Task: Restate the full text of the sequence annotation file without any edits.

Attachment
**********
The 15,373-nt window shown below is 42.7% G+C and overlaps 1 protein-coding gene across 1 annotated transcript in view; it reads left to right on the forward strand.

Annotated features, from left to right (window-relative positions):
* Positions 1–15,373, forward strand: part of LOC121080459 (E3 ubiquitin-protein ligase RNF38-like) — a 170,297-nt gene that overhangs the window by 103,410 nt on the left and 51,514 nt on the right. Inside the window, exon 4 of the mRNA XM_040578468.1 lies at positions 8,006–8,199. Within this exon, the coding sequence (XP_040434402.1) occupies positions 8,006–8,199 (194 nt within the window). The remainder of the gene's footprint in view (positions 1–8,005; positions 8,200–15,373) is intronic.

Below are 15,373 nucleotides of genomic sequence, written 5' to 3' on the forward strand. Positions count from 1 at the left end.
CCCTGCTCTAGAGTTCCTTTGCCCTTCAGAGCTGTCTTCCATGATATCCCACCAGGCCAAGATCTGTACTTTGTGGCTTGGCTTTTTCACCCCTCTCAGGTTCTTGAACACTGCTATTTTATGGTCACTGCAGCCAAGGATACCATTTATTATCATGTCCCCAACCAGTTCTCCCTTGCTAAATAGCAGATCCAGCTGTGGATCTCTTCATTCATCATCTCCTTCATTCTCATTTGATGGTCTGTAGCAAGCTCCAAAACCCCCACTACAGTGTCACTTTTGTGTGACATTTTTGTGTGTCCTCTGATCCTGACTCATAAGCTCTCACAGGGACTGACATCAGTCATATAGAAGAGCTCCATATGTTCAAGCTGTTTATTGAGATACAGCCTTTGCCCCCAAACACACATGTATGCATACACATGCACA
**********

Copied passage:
The 15,373-nt window shown below is 42.7% G+C and overlaps 1 protein-coding gene across 1 annotated transcript in view; it reads left to right on the forward strand.

Annotated features, from left to right (window-relative positions):
* Positions 1–15,373, forward strand: part of LOC121080459 (E3 ubiquitin-protein ligase RNF38-like) — a 170,297-nt gene that overhangs the window by 103,410 nt on the left and 51,514 nt on the right. Inside the window, exon 4 of the mRNA XM_040578468.1 lies at positions 8,006–8,199. Within this exon, the coding sequence (XP_040434402.1) occupies positions 8,006–8,199 (194 nt within the window). The remainder of the gene's footprint in view (positions 1–8,005; positions 8,200–15,373) is intronic.

Below are 15,373 nucleotides of genomic sequence, written 5' to 3' on the forward strand. Positions count from 1 at the left end.
CCCTGCTCTAGAGTTCCTTTGCCCTTCAGAGCTGTCTTCCATGATATCCCACCAGGCCAAGATCTGTACTTTGTGGCTTGGCTTTTTCACCCCTCTCAGGTTCTTGAACACTGCTATTTTATGGTCACTGCAGCCAAGGATACCATTTATTATCATGTCCCCAACCAGTTCTCCCTTGCTAAATAGCAGATCCAGCTGTGGATCTCTTCATTCATCATCTCCTTCATTCTCATTTGATGGTCTGTAGCAAGCTCCAAAACCCCCACTACAGTGTCACTTTTGTGTGACATTTTTGTGTGTCCTCTGATCCTGACTCATAAGCTCTCACAGGGACTGACATCAGTCATATAGAAGAGCTCCATATGTTCAAGCTGTTTATTGAGATACAGCCTTTGCCCCCAAACACACATGTATGCATACACATGCACA